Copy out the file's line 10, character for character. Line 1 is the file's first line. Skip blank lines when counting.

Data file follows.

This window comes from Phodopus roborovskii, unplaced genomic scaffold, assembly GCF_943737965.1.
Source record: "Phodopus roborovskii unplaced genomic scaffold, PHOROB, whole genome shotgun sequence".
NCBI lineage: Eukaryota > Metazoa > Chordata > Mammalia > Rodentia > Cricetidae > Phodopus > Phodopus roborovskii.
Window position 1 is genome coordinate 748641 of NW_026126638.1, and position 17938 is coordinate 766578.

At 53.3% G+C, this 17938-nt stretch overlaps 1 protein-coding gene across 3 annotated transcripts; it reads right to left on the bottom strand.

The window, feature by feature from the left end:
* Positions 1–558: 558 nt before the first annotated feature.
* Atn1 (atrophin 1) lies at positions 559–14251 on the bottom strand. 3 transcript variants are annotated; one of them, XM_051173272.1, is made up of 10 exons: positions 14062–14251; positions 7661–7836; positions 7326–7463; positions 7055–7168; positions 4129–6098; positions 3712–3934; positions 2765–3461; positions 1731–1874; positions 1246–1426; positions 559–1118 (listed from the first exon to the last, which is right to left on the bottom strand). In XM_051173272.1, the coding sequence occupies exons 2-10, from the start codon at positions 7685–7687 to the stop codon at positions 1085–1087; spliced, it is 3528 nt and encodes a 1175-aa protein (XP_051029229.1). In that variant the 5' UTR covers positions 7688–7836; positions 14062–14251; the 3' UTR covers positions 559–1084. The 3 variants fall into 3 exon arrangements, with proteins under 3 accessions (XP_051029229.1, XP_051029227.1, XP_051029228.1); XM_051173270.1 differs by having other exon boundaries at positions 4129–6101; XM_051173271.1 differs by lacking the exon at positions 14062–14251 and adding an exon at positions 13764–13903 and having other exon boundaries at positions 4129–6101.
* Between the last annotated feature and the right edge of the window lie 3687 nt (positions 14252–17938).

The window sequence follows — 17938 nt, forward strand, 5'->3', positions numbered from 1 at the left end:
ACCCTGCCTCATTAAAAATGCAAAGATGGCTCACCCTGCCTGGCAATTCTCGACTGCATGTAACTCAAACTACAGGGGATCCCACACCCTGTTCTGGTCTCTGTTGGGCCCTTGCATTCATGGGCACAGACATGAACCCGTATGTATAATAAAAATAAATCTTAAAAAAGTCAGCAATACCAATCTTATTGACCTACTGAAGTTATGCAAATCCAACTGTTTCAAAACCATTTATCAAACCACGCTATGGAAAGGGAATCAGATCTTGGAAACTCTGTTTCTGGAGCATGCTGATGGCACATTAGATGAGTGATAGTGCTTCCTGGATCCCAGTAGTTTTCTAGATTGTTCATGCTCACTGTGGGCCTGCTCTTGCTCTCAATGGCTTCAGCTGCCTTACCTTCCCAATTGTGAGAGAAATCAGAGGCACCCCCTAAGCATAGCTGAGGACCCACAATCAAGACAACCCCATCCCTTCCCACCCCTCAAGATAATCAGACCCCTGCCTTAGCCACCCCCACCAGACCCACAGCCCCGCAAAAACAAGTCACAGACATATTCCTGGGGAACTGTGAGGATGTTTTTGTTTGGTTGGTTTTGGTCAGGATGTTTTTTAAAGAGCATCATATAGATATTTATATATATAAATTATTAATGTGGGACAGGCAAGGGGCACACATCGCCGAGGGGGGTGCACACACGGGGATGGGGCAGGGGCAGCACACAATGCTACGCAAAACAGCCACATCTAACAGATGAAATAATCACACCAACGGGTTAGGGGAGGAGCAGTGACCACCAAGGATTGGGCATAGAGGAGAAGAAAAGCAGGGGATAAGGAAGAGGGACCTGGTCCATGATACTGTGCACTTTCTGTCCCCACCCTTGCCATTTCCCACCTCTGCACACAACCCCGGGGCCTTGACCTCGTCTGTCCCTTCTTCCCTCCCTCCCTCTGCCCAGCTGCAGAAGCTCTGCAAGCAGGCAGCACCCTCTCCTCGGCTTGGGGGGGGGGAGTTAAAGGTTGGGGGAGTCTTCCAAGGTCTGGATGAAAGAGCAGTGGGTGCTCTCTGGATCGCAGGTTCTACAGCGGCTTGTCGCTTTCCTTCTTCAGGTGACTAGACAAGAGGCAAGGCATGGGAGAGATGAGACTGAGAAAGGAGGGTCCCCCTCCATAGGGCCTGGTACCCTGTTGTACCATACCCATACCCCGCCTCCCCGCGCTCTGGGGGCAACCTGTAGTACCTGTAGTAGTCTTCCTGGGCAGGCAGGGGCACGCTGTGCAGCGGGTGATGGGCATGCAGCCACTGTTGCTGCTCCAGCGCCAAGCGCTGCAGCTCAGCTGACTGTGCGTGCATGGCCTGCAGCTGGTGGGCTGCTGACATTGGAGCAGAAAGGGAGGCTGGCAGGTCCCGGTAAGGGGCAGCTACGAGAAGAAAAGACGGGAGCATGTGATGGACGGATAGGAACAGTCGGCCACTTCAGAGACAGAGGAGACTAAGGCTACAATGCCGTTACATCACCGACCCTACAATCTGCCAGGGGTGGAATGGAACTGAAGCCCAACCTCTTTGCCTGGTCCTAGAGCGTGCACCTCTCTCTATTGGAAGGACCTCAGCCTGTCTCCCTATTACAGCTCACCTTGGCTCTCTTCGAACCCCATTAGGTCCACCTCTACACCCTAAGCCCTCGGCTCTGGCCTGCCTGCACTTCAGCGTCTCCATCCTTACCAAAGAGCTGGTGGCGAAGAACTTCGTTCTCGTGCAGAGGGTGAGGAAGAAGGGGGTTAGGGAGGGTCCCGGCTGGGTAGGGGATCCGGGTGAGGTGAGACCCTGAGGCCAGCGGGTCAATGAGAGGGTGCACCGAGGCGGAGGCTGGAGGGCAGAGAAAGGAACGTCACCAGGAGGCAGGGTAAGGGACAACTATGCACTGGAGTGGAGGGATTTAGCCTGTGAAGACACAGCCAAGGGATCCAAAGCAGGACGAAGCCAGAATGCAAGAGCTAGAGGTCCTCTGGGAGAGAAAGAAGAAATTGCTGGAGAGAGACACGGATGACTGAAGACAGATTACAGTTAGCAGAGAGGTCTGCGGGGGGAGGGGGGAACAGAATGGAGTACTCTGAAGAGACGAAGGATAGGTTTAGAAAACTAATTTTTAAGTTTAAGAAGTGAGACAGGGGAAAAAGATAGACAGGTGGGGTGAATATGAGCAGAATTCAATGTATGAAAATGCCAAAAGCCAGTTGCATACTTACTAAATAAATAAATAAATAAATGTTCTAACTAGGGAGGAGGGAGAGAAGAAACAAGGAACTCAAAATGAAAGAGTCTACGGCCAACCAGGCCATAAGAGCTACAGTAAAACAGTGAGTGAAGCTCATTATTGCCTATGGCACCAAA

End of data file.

The window sequence follows — 17938 nt, forward strand, 5'->3', positions numbered from 1 at the left end: